Your 401(k) or IRA could probably benefit from the addition of high-growth investments, but you also want to make sure you’re not taking on too much risk with your retirement savings. Luckily, there are ETFs that will help your retirement account beat the stock market while providing protection against common threats that could sink your plan. Finding an ETF that’s focused on the right stock market niche will set you up for larger assets and a better retirement a few decades down the line.
Higher growth might require additional risk
It’s always important to balance growth and risk, so we have to recognize which parts of a portfolio are optimal for providing each. Your retirement account allocation should include some bonds as you get older, and it’s probably a good idea to hold some stable value stocks, such as Dividend Aristocrats. These are useful investments to limit risk and reduce volatility, but you have to allocate a little more aggressively with other parts of your portfolio if you want to achieve high growth.
For that purpose, I’m only considering high-potential investments that I wouldn’t plan to touch for multiple decades. I don’t need to care as much about volatility in the short term or medium term, because I’m not planning on selling. That long-term potential should turn any bearish periods into temporary deviations from an overall upward trend. That’s important because these investments will definitely be more volatile than an index fund.
ETFs are also great tools to provide diversification, which helps manage the risk investors take with their nest egg. It removes the potential catastrophe of any one stock dragging the account down. A niche ETF provides focused exposure to a high-growth economic megatrend, without simply replicating the performance of the total stock market. It’s also a good idea to pick a fund that holds a good amount of small-cap and mid-cap stocks because some of these will deliver explosive growth to become tomorrow’s tech giants.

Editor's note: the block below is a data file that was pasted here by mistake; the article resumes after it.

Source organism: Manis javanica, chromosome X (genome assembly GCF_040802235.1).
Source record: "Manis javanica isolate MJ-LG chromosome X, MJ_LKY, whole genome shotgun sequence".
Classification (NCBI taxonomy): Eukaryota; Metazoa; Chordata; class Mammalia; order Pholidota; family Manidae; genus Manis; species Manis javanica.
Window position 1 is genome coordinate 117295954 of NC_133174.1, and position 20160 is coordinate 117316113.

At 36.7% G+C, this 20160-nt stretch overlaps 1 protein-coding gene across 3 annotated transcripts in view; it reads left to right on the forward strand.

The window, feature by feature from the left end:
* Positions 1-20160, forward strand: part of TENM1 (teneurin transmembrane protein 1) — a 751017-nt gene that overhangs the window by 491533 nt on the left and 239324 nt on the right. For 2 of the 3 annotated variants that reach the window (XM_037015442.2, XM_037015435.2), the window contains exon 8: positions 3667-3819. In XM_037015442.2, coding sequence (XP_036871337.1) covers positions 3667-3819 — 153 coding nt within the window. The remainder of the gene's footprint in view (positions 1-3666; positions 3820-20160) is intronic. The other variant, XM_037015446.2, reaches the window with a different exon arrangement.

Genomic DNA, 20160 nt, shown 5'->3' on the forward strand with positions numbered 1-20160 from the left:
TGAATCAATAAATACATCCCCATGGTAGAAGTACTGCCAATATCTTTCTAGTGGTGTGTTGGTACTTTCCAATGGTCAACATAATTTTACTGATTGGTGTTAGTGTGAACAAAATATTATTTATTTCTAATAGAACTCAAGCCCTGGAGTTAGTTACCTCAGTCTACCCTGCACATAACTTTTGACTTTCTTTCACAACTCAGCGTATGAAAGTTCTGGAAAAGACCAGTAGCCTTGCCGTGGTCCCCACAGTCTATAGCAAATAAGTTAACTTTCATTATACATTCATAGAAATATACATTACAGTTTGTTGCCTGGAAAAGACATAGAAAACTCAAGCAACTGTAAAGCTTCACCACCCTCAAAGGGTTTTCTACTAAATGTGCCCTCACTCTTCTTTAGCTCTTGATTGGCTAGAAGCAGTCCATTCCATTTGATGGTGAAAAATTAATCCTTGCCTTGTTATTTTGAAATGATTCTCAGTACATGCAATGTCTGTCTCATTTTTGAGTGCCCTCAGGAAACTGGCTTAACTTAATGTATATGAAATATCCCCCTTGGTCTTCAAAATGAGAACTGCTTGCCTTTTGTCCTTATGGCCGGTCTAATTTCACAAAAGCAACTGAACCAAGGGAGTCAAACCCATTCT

With that in mind, I want to avoid ETFs that track a broad stock index, but I have to balance that with the right level of diversification.
The New Economies ETF
There are dozens of ETFs that would probably fulfill this role in your portfolio effectively, but one of my favorites right now is the SPDR S&P Kensho New Economies Composite ETF (NYSEMKT: KOMP). This ETF has about 400 holdings, and it is spread across prominent disruptive technological trends. These include autonomous vehicles, nanotechnology, genetic engineering, 3D printing, and other innovation at the forefront of tomorrow’s economy.
The selection methodology uses proprietary artificial intelligence to scrape corporate filings for keywords that show which companies are participating in these disruptive trends. Importantly, the fund is equal-weighted, with slight adjustments based on management’s assessment. As a result, more than half of the portfolio is allocated to small-cap and mid-cap stocks, which tends to increase both risk and growth potential. That’s the exact sort of feature required to deliver returns above the market as a whole.
The Kensho New Economies Composite ETF carries a 0.2% expense ratio, which is modest for a fund management strategy targeting such a narrow niche. That’s great because you can get returns without giving up too much for management fees each year. The fund is also relatively large and liquid, with nearly $2 billion in assets under management and an average daily trading value above $20 million. This means that it’s relatively easy and inexpensive to buy and sell shares, and it will keep you from incurring higher-than-necessary expenses to trade.
There are plenty of great ETFs that provide similar potential. Some are more diversified with lower expense ratios. Others go in the opposite direction with a super-focused, highly analytical approach that requires higher fees. I like the balance provided by the Kensho fund. The way it’s put together provides extra diversification without simply focusing on larger, established companies, which is rare. Many of the alternatives rely heavily on the performance of a small group of stocks.
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